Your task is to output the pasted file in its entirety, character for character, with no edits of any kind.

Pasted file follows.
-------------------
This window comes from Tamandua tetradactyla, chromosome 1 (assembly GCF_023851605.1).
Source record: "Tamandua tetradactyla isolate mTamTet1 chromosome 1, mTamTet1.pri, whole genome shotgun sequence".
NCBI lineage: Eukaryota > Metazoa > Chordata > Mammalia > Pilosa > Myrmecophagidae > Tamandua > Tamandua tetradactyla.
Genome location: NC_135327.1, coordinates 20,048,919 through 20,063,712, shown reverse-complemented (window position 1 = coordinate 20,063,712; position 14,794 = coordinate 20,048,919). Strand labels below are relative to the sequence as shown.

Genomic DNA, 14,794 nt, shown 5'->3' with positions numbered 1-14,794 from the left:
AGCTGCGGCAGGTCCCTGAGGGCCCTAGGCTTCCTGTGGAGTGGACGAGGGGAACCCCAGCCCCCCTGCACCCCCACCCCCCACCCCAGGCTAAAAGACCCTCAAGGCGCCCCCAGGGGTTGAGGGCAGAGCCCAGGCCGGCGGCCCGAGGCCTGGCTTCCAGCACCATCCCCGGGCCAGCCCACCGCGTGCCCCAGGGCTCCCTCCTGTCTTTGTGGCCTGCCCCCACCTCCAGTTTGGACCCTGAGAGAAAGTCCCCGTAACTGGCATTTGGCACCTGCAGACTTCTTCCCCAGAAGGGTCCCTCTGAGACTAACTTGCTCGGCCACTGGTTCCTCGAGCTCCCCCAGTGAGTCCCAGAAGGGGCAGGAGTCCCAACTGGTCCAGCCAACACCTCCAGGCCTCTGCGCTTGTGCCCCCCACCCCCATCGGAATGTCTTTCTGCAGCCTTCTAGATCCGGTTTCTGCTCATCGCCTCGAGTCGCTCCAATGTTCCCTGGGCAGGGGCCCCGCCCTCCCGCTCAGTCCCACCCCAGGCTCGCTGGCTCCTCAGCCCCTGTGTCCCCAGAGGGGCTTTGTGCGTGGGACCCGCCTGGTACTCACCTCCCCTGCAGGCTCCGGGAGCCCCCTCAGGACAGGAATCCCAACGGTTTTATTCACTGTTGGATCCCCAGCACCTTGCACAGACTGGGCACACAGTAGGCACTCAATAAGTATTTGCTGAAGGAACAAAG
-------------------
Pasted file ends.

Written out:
This window comes from Tamandua tetradactyla, chromosome 1 (assembly GCF_023851605.1).
Source record: "Tamandua tetradactyla isolate mTamTet1 chromosome 1, mTamTet1.pri, whole genome shotgun sequence".
NCBI lineage: Eukaryota > Metazoa > Chordata > Mammalia > Pilosa > Myrmecophagidae > Tamandua > Tamandua tetradactyla.
Genome location: NC_135327.1, coordinates 20,048,919 through 20,063,712, shown reverse-complemented (window position 1 = coordinate 20,063,712; position 14,794 = coordinate 20,048,919). Strand labels below are relative to the sequence as shown.

Genomic DNA, 14,794 nt, shown 5'->3' with positions numbered 1-14,794 from the left:
AGCTGCGGCAGGTCCCTGAGGGCCCTAGGCTTCCTGTGGAGTGGACGAGGGGAACCCCAGCCCCCCTGCACCCCCACCCCCCACCCCAGGCTAAAAGACCCTCAAGGCGCCCCCAGGGGTTGAGGGCAGAGCCCAGGCCGGCGGCCCGAGGCCTGGCTTCCAGCACCATCCCCGGGCCAGCCCACCGCGTGCCCCAGGGCTCCCTCCTGTCTTTGTGGCCTGCCCCCACCTCCAGTTTGGACCCTGAGAGAAAGTCCCCGTAACTGGCATTTGGCACCTGCAGACTTCTTCCCCAGAAGGGTCCCTCTGAGACTAACTTGCTCGGCCACTGGTTCCTCGAGCTCCCCCAGTGAGTCCCAGAAGGGGCAGGAGTCCCAACTGGTCCAGCCAACACCTCCAGGCCTCTGCGCTTGTGCCCCCCACCCCCATCGGAATGTCTTTCTGCAGCCTTCTAGATCCGGTTTCTGCTCATCGCCTCGAGTCGCTCCAATGTTCCCTGGGCAGGGGCCCCGCCCTCCCGCTCAGTCCCACCCCAGGCTCGCTGGCTCCTCAGCCCCTGTGTCCCCAGAGGGGCTTTGTGCGTGGGACCCGCCTGGTACTCACCTCCCCTGCAGGCTCCGGGAGCCCCCTCAGGACAGGAATCCCAACGGTTTTATTCACTGTTGGATCCCCAGCACCTTGCACAGACTGGGCACACAGTAGGCACTCAATAAGTATTTGCTGAAGGAACAAAG